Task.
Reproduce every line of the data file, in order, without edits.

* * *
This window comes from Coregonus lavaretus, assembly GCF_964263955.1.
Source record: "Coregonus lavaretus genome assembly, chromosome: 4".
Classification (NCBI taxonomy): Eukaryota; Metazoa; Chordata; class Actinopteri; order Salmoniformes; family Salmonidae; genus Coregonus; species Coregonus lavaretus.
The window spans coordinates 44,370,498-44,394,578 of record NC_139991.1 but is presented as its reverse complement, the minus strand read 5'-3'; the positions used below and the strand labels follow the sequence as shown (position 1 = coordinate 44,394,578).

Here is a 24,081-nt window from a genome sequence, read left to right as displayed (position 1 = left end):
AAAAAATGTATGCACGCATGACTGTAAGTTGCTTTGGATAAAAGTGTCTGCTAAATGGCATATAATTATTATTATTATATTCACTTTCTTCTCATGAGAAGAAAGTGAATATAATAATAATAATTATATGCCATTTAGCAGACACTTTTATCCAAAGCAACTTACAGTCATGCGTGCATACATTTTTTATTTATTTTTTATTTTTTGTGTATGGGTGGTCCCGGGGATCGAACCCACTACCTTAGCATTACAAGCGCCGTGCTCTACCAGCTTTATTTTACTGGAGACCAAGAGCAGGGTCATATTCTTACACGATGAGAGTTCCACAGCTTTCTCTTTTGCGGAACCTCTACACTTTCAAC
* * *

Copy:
This window comes from Coregonus lavaretus, assembly GCF_964263955.1.
Source record: "Coregonus lavaretus genome assembly, chromosome: 4".
Classification (NCBI taxonomy): Eukaryota; Metazoa; Chordata; class Actinopteri; order Salmoniformes; family Salmonidae; genus Coregonus; species Coregonus lavaretus.
The window spans coordinates 44,370,498-44,394,578 of record NC_139991.1 but is presented as its reverse complement, the minus strand read 5'-3'; the positions used below and the strand labels follow the sequence as shown (position 1 = coordinate 44,394,578).

Here is a 24,081-nt window from a genome sequence, read left to right as displayed (position 1 = left end):
AAAAAATGTATGCACGCATGACTGTAAGTTGCTTTGGATAAAAGTGTCTGCTAAATGGCATATAATTATTATTATTATATTCACTTTCTTCTCATGAGAAGAAAGTGAATATAATAATAATAATTATATGCCATTTAGCAGACACTTTTATCCAAAGCAACTTACAGTCATGCGTGCATACATTTTTTATTTATTTTTTATTTTTTGTGTATGGGTGGTCCCGGGGATCGAACCCACTACCTTAGCATTACAAGCGCCGTGCTCTACCAGCTTTATTTTACTGGAGACCAAGAGCAGGGTCATATTCTTACACGATGAGAGTTCCACAGCTTTCTCTTTTGCGGAACCTCTACACTTTCAAC